Zhaokun Xin

Could you tell us a little about your academic background prior to coming to UBC?

It took me some time to figure out where my research interests lay. I hold a BBA in Marketing from HKU and an MA in Translation from SOAS, University of London. However, I eventually wrote a doctoral dissertation on anger in Ming-Qing literature for my PhD at Arizona State University. It seemed a circuitous path, both literally and intellectually, to what I’m currently teaching and researching. But I deeply cherish the interdisciplinary training I received and the international educational experience I was exposed to.

Could you tell us what/who first encouraged you to go into an academic career? Can you recall a particular mentor or incident that maybe contributed to this?

When I was an MA student at SOAS, I took two seminars with Prof. Tian Yuan Tan on Sinological methodology and traditional Chinese literature. Prof. Tan did an amazing job of drawing our attention to the unfamiliar within the seemingly familiar literary pieces and historical documents from ancient China. He first introduced me to the fascinating world of Ming-Qing literature and encouraged me to pursue further, and indeed, I haven’t walked out of that world ever since.

What are some other interests you enjoy pursuing outside of your work?

It is absolutely a luxury to combine my research with my interests, and I’m deeply into reading Ming-Qing fiction and drama for both fun and studies. In addition, I sometimes divert myself in the literary landscapes of Edo Japan and early twentieth century Britain. Besides reading, I enjoy swimming, running elliptical machines, and watching horror films. A hobby I’m currently developing is to walk as much as possible in the sunshine between drizzles in Raincouver.

We understand it was been a lengthy journey and multiple paperwork involved for you to begin teaching with UBC – in a “nutshell”, could you please tell us a little more about that process?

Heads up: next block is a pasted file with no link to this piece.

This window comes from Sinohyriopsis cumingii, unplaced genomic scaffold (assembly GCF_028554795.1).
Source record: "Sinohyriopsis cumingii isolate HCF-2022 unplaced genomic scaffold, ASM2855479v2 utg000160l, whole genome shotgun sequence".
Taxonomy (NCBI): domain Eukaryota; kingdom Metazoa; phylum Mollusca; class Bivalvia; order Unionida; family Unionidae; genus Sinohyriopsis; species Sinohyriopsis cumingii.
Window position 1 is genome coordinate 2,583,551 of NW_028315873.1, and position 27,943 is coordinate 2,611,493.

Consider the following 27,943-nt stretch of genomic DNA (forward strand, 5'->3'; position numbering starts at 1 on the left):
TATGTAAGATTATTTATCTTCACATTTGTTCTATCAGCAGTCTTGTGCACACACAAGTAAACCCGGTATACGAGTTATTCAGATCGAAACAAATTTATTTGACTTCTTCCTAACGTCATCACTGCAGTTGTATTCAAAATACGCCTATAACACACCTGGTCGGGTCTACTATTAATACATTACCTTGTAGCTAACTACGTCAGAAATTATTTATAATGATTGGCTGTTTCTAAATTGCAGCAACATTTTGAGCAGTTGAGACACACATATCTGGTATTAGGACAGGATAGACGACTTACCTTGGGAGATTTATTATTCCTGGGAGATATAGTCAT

It was indeed strenuous to deal with immigration paperwork during a pandemic, but the constant help and support from both our department and the HR immigration team alleviated a lot of stress and made the process much smoother. The silver lining among the pandemic is that I get the opportunity to virtually sit in many meetings and lectures organized by our department, the Chinese Language Program, and the anti-racism committee, to name just a few. I thank our wonderful colleagues for warmly making me feel being part of the department long before my arrival in Canada.

Can you tell us what you will be teaching within UBC’s Asian Studies department and anything particular that you like your students to know before taking your classes?

I’ll be teaching courses on Chinese literature and films, particularly focusing on the modern and contemporary periods and Chinese fantasy literature. In my classes, I attach great importance to close reading, critical thinking, and creative ways of storytelling. Thus, I’d like my students to not only showcase their creativity in adapting stories across different media, but also get ready for articulating their own voices regarding some profound questions. Our class sessions will be an ideal platform for both. Ultimately, I hope that the literary works we’ll be examining in class will touch my students as much as, if not more than, they have moved me.

Thank you so much for your time, Hessam and Zhaokun! We hope that you enjoy being part of the Asian Studies family.